By Cameron Joseph
Senate Foreign Relations Committee Chairman Robert Menendez (D-N.J.) on Sunday said the U.S. could use its foreign aid package for Egypt as "leverage" to push the country back to democracy, days after the military ousted elected President Mohamed Morsi.
Menendez did not call for suspending aid, but said it could help "ensure we end up with an Egypt for all" by pressing the military to transition quickly back to civilian rule and free elections.
"We have to make sure the military gets a very clear message that we want to see a transition to civilian government as quickly as possible. I think we have to get a process in which we urge all the parties to participate together, that we come to an election as soon as possible," Menendez said.
Egypt receives nearly $1.5 billion a year in aid from Washington, but that aid could be threatened after the military removed Morsi from power following weeks of mass protests against his rule.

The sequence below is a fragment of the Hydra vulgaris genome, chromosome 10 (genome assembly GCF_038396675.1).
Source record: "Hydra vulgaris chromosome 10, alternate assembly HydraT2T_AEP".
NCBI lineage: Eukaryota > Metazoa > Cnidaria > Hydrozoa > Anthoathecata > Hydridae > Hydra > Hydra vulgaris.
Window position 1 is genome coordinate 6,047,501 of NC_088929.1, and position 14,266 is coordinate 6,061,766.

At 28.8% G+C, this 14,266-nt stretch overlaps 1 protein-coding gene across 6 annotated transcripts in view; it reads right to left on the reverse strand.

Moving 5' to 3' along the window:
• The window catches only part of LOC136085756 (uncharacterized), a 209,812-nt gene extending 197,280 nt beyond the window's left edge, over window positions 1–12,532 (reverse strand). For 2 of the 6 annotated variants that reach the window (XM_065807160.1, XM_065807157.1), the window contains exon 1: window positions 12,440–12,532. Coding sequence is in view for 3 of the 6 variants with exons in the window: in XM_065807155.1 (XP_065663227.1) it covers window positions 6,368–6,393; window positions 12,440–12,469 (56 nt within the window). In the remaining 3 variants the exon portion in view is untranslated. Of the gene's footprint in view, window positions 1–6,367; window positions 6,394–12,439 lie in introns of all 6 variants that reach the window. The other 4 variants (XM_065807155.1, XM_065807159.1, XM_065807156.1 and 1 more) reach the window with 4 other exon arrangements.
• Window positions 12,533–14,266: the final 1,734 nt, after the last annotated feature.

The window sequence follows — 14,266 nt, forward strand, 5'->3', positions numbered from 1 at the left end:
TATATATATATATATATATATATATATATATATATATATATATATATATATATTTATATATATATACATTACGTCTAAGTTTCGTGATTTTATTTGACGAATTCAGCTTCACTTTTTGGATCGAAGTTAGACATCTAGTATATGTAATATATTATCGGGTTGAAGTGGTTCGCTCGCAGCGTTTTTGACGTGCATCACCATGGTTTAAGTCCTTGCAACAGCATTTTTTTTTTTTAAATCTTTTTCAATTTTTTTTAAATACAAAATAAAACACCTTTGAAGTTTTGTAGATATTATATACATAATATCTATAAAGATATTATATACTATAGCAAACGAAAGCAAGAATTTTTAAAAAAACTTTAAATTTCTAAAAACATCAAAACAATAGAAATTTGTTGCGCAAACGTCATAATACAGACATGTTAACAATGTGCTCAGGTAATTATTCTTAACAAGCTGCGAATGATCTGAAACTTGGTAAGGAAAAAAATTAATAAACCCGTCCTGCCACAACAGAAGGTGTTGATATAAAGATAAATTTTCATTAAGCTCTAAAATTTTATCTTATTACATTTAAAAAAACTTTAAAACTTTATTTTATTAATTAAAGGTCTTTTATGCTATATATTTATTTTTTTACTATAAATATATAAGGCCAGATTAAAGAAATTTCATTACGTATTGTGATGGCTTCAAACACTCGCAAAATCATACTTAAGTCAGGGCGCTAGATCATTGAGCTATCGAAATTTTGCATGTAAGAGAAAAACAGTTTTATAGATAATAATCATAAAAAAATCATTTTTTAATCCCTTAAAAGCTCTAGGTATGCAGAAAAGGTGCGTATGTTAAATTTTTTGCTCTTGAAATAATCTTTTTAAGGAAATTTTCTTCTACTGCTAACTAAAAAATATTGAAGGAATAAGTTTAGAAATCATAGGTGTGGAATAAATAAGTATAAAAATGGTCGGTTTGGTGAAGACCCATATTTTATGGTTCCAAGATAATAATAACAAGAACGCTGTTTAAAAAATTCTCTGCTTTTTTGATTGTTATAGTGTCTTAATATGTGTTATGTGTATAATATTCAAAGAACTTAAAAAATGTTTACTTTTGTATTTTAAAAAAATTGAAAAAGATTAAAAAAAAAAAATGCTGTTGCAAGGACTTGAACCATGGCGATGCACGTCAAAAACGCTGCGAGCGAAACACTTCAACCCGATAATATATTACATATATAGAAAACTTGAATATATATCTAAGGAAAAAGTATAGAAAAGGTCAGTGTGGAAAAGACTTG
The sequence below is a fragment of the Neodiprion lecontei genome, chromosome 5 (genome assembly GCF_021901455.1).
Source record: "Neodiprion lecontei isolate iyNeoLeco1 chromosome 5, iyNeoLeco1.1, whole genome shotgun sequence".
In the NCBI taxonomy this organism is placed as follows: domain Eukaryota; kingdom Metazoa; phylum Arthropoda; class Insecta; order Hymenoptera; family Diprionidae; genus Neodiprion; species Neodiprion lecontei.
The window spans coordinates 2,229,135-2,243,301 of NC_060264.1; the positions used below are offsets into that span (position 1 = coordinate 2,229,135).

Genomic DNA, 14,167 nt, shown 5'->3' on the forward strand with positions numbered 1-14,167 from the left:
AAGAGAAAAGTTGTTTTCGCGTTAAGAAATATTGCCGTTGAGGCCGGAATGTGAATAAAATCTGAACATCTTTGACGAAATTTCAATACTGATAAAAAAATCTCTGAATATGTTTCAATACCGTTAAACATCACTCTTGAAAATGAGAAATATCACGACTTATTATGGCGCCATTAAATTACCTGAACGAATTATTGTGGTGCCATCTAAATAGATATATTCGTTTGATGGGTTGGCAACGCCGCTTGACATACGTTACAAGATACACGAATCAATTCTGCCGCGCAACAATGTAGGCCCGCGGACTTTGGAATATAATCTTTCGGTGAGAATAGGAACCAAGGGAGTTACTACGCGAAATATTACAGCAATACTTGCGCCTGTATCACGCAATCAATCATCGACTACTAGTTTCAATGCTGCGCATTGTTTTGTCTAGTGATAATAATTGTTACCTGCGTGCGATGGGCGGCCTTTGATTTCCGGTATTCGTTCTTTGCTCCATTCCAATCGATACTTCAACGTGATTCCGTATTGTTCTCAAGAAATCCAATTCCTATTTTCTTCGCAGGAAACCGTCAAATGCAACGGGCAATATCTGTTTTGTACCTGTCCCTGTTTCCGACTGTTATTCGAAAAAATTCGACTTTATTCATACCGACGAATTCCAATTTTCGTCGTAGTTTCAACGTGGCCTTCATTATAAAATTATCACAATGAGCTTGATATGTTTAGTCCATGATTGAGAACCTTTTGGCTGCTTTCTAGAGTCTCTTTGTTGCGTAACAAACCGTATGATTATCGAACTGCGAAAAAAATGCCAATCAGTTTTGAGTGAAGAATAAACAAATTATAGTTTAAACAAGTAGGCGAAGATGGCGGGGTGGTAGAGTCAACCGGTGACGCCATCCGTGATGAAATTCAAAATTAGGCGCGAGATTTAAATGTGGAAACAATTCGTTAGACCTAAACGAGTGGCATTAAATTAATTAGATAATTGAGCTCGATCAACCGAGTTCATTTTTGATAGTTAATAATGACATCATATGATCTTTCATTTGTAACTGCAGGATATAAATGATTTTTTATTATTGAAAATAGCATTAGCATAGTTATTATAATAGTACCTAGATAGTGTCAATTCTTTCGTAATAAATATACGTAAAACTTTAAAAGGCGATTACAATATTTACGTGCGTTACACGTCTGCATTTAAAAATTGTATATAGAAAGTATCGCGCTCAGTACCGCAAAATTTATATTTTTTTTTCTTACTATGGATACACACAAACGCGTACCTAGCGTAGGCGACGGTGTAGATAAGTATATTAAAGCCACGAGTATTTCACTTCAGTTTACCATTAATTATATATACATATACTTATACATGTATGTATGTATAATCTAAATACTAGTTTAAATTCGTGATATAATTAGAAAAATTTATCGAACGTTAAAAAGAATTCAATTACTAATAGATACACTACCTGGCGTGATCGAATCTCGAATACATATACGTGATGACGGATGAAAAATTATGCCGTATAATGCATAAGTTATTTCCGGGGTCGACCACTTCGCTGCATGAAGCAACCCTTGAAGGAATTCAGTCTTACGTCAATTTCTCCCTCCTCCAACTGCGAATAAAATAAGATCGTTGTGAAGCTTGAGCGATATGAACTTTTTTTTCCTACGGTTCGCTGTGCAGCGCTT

Members of his Muslim Brotherhood party have vowed to return him to power and the country has seen violence between pro-and anti-Morsi factions.
Lawmakers on Sunday appeared split about what influence the U.S. can have in Egypt following the ouster of its first democratically elected government.
Some, like Sen. John McCain (R-Ariz.), have called for withholding aid to Egypt, while others including the top Republican on the Senate Foreign Relations Committee, Sen. Bob Corker (R-Tenn.) have declined to do so.
The U.S. is a major benefactor of Egypt's military, though President Obama has sought to avoid taking sides in the ongoing conflict.
The administration has also declined to call the military takeover a "coup," because that language would trigger legislation which could block the flow of aid to Cairo.